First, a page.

We pledge forever to our spouse because we imagine “forever” being as easy and pleasurable as it was to fall in love. Unfortunately that is not true, and never will be true. Building love and commitment with another person doesn’t stop once the ring is placed on the finger. In fact, it’s the beginning of that building process.

Our culture sees marriage as an all-you-can-eat buffet. You go to these because you’re hungry and want a limitless supply of food, not because the food has been carefully prepared and/or is all that high in quality. It’s easy to go to marriage because we’re hungry and want to be fed. But let’s think about this for a moment, can you imagine being stuck at an all-you-can-eat buffet for … forever? That would be awful (unless it were sushi!).

On the other hand, what would it be like to be united as a co-participant (i.e. non-consumer) in a great building project where all the materials, blueprints, and resources were made available to you? Would that feel like an interminable prison? That is the picture that needs to be imagined as couples stand on the stage and pledge forever to one another. Furthermore, it’s the picture that needs to be reimagined by couples currently facing seemingly impossible hardships.

This is the picture of two willing participants coming together to build something that neither one of them could build on their own. This is the strange but hopeful phenomenon that the whole (the couple) is greater than the sum of it’s parts. Maybe it’s time to for you and your spouse to redefine what the goal of marriage is instead of trying to fit a god-like fantasy into a human-sized relationship.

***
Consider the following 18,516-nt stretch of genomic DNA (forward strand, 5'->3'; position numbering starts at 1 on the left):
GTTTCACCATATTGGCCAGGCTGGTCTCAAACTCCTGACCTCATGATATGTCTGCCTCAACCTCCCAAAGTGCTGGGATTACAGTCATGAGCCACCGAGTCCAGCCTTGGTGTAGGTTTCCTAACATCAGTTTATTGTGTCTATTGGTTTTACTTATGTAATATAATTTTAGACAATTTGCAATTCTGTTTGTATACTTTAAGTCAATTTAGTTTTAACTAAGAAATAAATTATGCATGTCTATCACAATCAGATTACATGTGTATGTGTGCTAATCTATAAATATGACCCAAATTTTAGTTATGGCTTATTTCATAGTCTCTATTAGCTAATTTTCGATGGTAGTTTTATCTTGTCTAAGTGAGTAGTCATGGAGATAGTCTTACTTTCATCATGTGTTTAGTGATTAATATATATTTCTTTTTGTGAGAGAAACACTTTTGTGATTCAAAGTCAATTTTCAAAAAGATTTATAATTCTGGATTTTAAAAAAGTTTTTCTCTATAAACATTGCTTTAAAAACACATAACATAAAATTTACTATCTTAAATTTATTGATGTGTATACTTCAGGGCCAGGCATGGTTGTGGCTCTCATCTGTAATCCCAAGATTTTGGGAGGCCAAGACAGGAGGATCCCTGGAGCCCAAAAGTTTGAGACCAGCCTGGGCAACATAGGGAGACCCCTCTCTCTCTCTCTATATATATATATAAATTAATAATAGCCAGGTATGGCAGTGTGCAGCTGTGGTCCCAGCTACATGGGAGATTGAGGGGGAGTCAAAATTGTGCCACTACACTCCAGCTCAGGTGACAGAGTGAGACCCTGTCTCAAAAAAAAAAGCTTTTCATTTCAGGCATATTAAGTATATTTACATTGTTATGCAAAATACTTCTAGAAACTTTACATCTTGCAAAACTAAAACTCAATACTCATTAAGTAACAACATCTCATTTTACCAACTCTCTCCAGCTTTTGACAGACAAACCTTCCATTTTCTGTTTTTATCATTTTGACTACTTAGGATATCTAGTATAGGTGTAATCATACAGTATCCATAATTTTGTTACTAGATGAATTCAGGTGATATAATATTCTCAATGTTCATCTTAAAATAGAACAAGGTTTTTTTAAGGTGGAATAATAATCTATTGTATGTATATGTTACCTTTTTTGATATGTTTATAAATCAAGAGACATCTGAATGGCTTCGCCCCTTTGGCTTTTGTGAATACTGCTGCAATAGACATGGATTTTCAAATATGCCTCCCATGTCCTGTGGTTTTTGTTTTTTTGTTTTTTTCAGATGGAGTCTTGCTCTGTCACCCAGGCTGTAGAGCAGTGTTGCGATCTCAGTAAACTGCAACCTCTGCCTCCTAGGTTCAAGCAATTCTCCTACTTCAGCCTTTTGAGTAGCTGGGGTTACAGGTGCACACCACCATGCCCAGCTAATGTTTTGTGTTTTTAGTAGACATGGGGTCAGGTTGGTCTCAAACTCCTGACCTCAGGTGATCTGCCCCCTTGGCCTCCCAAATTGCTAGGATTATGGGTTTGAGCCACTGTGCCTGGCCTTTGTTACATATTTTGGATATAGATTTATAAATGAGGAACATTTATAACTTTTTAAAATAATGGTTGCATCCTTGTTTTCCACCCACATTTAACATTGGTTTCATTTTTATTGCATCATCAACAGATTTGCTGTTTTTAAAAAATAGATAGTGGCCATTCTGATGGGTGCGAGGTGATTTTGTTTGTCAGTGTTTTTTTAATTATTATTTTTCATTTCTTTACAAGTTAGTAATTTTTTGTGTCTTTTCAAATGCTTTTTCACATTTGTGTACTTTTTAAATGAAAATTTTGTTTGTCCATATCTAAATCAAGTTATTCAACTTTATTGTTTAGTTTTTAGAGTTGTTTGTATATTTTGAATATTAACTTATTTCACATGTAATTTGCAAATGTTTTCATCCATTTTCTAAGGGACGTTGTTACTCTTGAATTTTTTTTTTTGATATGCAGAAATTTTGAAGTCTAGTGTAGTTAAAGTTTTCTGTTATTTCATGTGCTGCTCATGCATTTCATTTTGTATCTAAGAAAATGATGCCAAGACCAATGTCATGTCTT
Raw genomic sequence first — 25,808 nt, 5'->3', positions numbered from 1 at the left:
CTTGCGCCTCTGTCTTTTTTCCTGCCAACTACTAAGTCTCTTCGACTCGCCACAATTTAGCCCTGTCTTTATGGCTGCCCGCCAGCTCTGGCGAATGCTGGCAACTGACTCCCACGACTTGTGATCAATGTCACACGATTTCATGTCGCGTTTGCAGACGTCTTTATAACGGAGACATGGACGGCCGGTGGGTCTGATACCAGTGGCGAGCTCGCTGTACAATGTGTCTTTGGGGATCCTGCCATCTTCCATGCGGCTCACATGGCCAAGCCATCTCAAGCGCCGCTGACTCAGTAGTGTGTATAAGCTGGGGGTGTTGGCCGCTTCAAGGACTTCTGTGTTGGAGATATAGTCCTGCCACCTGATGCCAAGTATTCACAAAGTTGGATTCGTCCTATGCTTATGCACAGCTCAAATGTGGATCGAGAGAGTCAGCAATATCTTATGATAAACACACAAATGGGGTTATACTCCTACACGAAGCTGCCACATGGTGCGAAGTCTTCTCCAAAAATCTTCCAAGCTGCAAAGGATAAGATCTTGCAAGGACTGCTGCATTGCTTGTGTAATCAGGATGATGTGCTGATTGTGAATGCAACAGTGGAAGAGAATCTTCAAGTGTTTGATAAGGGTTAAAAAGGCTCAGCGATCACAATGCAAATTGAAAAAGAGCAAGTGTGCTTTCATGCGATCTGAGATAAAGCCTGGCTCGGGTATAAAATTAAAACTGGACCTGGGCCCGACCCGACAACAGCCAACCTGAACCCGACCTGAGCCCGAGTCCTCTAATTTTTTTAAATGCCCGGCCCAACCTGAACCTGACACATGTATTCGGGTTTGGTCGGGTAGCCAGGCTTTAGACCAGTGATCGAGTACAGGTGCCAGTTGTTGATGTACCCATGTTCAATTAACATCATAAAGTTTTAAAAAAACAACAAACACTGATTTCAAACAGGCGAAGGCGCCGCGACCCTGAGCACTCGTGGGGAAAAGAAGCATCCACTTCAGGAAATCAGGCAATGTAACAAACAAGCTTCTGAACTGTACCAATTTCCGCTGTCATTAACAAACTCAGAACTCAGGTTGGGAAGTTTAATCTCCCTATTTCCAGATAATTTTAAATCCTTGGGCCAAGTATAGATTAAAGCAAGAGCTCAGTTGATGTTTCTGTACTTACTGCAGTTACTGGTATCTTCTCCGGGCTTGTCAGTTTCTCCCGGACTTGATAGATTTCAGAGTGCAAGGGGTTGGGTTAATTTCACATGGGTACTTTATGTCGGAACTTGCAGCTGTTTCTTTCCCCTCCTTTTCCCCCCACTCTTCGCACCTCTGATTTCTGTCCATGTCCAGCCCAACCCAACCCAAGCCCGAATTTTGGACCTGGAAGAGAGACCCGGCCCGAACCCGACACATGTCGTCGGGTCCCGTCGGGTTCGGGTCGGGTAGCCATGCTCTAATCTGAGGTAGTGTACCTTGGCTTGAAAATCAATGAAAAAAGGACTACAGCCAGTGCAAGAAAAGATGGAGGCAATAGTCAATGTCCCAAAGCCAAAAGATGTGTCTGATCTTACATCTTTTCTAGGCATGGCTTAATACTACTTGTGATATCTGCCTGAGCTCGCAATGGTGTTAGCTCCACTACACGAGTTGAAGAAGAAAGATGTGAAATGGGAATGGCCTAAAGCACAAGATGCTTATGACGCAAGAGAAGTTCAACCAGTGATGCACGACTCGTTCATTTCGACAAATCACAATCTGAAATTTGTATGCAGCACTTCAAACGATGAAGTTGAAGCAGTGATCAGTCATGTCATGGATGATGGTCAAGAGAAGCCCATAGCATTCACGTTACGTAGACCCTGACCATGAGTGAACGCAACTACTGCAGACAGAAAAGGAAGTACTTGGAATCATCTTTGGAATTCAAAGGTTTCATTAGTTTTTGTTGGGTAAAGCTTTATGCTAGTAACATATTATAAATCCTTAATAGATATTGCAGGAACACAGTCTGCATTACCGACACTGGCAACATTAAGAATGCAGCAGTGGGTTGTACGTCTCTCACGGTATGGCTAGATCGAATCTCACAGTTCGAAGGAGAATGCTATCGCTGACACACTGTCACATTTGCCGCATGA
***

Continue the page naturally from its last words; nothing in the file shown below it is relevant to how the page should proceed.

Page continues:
As I mentioned in my last post in this series, being miserable in marriage is not an enviable position. No one wants to be miserable, much less miserable forever. If I can pull back for a moment, my whole motivation for writing these articles is to provide thoughts and counterpoints to the pervasive cultural belief that if a marriage is headed downhill, it’s time to bail. We can’t expect others, ourselves included, to be immune to the idea that bailing is the best option. Because we are all susceptible to these messages, no marriage is inherently safe. It takes work to create a safe marriage. Assuming your marriage (or anyone else’s) is “doing ok” is a major blindspot. This assumption is usually shattered with the discovery of an affair, divorce papers, or an intervention for substance abuse.

If you’re afraid that forever is too long, keep heart. It is too long to do forever in it’s current situation, but you can do it for one day. The 12-step process is fantastic at helping addicts approach life one day, one hour, one situation at a time. Seek help, find ways to remind yourself and your spouse of the reason you married in the first place. Find a good counselor. Begin to take care of each other again, it’s what likely happened at the beginning of your relationship. Be intentional with the time and energy you give and take from one another. Move away from the all-you-can-eat buffet. Forever is a long freaking time to sit next to one another in silence as you watch yet another rerun on HGTV or the History Channel.